Connoisseurs of salacious gossip about the rich and famous must have found themselves in pig heaven in June 2008, when federal prosecutors went after the billionaire Henry T. Nicholas III.
The indictment charging that he was part of a huge stock option manipulation scheme at Broadcom Corp., the Irvine high-tech company he co-founded, was only the beginning.
The lagniappe was a second indictment related to his personal lifestyle: allegations of his purchases of illegal drugs and his hiring of prostitutes on a heroic scale, his construction of an underground drug den, his consumption of marijuana in such volume that the pilot flying Nicholas and his entourage aboard a private jet to Las Vegas had to don an oxygen mask.
A year and a half later, the whole federal case had gone to hell. Nicholas and several other executives had been freed of all charges by a federal judge outraged at the liberties the prosecutors had taken to make their case. He even threw out the cases against two defendants who had already pleaded guilty. The Securities and Exchange Commission dropped its related civil case soon afterward.
The prosecutors could have asked a higher court to reinstate the charges. Instead, they dropped their appeal, announcing the decision on the Friday of Memorial Day weekend, as though hoping no one would notice they were slinking away.
The outcome was a terrific victory for Nicholas and the other defendants, including Broadcom co-founder Henry Samueli, a philanthropist whose name is on the engineering schools at UCLA and UC Irvine.
But it's a disaster in many other ways. The reputation of federal prosecutors is deeply marred. The public, treated to the spectacle of billionaires skating on felony charges even if for perfectly good reasons, has to be more cynical about the fairness of the judicial system. And there's still the empty feeling that the defendants must have done something wrong … but what?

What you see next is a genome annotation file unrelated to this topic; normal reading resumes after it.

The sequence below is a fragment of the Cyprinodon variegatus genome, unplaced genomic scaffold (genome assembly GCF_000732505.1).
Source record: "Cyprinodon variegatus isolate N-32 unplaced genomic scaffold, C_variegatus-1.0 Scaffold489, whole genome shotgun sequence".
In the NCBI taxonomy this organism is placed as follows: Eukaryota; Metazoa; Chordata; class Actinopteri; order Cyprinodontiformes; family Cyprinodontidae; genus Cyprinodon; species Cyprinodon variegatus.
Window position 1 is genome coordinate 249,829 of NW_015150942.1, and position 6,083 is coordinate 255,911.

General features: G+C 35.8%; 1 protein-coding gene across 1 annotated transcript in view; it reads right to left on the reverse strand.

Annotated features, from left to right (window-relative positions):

Now that the criminal cases are in the past, it's proper to survey the wreckage. Judge Cormac J. Carney's action is part of a trend in recent high-profile cases in which federal judges have called major fouls on federal prosecutors. And the Justice Department, under Atty. Gen. Eric Holder, has clamped down on prosecutor excesses.
Is this a bad thing? "In the post- 9/11 years, a lot of prosecutors got emboldened to go as far as they could and play as dirty as they could, figuring that no one would stop them," Bennett Gershman of Pace University law school, the author of a legal text on prosecutorial misconduct, told me. "Judges seem to have become emboldened by what they see the prosecutors doing."
In April 2009, for instance, a federal judge threw out the conviction of former Sen. Ted Stevens, (R- Alaska), after learning that prosecutors had withheld evidence in his favor. In December, another judge tossed the indictments of four Blackwater contractors in connection with a shooting incident in Iraq that took 14 lives after learning that prosecutors had relied on testimony given under grants of immunity.
The Broadcom case involved stock options, which became an important part of the pay packages of employees in high-tech companies starting in the late 1990s. The options were supposed to be valueless when issued, but profitable in the future if the company did well.
The government alleged that Nicholas, Samueli and others connived to backdate Broadcom options so that the profit was guaranteed. The value of those options should have been disclosed to shareholders but wasn't — arguably making Broadcom look more profitable than it really was.
Nicholas was traveling overseas and could not immediately be reached for comment, a spokesman said.
In any case, he and his fellow defendants aren't exactly angels. There's evidence that they knew the company's auditors might look askance at the option finaglings. And under pressure from the SEC, Broadcom in 2007 restated six years of financial results to reflect $2.2 billion in previously undisclosed options expenses, an admission that it hadn't gotten things right the first time. That was then the largest options-related restatement by a public corporation.
So it's fair to assume that the defendants knew they were sailing close to the wind. Whether they were all fully aware that their actions flouted formal accounting standards, much less that they might have been committing a federal crime, is a different story. Of hundreds of options backdating investigations earlier this decade, only a handful resulted in criminal prosecutions, generally where executives tried to cover up by lying to the feds — and the prosecutors' won-lost records in those cases is less than perfect.
Even before the Broadcom cases went to trial, defense attorneys were complaining that the prosecutors had gone way over the line.